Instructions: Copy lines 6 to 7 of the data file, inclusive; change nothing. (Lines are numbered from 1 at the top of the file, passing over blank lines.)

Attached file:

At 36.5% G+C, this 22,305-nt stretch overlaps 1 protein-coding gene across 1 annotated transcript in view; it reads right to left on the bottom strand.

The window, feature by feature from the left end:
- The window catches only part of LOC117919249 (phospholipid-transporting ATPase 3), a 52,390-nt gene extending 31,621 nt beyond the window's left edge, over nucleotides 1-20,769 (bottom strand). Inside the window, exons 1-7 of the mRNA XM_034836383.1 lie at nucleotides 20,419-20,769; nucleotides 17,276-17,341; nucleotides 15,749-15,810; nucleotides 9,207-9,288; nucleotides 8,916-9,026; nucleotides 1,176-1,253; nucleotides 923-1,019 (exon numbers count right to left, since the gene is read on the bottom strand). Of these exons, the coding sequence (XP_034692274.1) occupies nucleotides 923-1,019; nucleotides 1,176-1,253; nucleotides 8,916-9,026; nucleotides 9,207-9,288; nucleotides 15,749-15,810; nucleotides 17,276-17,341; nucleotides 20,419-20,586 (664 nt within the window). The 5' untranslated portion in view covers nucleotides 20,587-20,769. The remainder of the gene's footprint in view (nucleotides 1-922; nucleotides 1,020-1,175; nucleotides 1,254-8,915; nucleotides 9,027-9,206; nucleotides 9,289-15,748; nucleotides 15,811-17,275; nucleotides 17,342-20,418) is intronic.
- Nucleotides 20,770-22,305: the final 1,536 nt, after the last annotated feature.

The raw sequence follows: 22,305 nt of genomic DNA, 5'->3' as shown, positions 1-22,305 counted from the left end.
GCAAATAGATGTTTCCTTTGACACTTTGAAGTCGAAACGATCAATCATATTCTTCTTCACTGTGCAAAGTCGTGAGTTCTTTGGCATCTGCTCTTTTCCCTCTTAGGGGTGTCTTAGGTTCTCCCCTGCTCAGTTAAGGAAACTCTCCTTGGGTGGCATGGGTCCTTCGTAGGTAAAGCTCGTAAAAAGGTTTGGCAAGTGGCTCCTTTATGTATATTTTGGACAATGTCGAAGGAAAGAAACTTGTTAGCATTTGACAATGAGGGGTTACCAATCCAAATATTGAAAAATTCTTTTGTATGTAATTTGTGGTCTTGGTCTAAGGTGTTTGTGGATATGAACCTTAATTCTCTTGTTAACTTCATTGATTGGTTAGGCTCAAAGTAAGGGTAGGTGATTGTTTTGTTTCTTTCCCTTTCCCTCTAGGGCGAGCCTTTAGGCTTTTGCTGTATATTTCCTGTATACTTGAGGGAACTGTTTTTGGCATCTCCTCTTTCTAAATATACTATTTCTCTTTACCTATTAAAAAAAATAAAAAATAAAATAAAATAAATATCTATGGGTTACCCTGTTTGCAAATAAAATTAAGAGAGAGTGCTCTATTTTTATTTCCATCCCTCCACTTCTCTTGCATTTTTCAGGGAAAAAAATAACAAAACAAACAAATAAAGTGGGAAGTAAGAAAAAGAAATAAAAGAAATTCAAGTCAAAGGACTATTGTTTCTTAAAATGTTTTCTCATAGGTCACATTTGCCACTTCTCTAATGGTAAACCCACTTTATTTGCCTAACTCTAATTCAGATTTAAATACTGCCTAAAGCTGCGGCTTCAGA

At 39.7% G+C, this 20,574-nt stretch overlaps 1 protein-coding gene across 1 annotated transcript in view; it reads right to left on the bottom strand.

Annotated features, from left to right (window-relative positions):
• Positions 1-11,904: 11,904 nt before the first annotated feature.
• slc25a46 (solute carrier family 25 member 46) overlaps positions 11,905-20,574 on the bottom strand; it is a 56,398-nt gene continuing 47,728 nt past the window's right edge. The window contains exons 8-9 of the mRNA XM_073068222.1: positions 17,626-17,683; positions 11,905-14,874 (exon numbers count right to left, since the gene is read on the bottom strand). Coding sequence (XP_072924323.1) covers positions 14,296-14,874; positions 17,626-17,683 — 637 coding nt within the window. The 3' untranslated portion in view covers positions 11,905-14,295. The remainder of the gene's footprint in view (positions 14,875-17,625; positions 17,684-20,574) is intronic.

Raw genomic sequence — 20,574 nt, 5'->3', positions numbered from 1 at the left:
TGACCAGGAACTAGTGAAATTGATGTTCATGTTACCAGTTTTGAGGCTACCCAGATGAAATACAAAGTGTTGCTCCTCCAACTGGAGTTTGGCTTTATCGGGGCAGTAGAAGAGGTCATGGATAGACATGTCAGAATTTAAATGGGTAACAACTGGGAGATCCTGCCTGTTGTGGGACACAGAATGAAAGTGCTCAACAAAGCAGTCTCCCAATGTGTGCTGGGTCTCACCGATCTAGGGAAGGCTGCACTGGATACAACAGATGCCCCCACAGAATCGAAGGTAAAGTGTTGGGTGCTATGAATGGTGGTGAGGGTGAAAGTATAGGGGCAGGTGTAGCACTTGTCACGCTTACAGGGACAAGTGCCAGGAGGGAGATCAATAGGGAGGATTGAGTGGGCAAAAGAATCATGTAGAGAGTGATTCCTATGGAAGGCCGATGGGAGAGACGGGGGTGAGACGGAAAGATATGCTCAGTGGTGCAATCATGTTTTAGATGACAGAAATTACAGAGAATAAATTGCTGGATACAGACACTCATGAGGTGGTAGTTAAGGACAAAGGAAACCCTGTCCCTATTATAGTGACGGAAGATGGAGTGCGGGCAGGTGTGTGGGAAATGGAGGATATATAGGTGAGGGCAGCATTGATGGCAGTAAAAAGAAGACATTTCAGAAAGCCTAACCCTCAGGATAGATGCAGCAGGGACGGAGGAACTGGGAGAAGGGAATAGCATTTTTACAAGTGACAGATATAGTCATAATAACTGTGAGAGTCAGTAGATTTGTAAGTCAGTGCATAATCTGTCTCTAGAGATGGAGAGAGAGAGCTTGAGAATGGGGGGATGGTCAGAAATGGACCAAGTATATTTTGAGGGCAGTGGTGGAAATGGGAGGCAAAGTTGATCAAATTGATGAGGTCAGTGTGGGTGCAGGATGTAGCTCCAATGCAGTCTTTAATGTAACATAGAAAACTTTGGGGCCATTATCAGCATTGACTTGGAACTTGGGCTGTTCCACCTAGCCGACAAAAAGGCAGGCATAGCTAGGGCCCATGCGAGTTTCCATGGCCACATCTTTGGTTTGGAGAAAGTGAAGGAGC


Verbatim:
GCAAATAGATGTTTCCTTTGACACTTTGAAGTCGAAACGATCAATCATATTCTTCTTCACTGTGCAAAGTCGTGAGTTCTTTGGCATCTGCTCTTTTCCCTCTTAGGGGTGTCTTAGGTTCTCCCCTGCTCAGTTAAGGAAACTCTCCTTGGGTGGCATGGGTCCTTCGTAGGTAAAGCTCGTAAAAAGGTTTGGCAAGTGGCTCCTTTATGTATATTTTGGACAATGTCGAAGGAAAGAAACTTGTTAGCATTTGACAATGAGGGGTTACCAATCCAAATATTGAAAAATTCTTTTGTATGTAATTTGTGGTCTTGGTCTAAGGTGTTTGTGGATATGAACCTTAATTCTCTTGTTAACTTCATTGATTGGTTAGGCTCAAAGTAAGGGTAGGTGATTGTTTTGTTTCTTTCCCTTTCCCTCTAGGGCGAGCCTTTAGGCTTTTGCTGTATATTTCCTGTATACTTGAGGGAACTGTTTTTGGCATCTCCTCTTTCTAAATATACTATTTCTCTTTACCTATTAAAAAAAATAAAAAATAAAATAAAATAAATATCTATGGGTTACCCTGTTTGCAAATAAAATTAAGAGAGAGTGCTCTATTTTTATTTCCATCCCTCCACTTCTCTTGCATTTTTCAGGGAAAAAAATAACAAAACAAACAAATAAAGTGGGAAGTAAGAAAAAGAAATAAAAGAAATTCAAGTCAAAGGACTATTGTTTCTTAAAATGTTTTCTCATAGGTCACATTTGCCACTTCTCTAATGGTAAACCCACTTTATTTGCCTAACTCTAATTCAGATTTAAATACTGCCTAAAGCTGCGGCTTCAGA

At 39.7% G+C, this 20,574-nt stretch overlaps 1 protein-coding gene across 1 annotated transcript in view; it reads right to left on the bottom strand.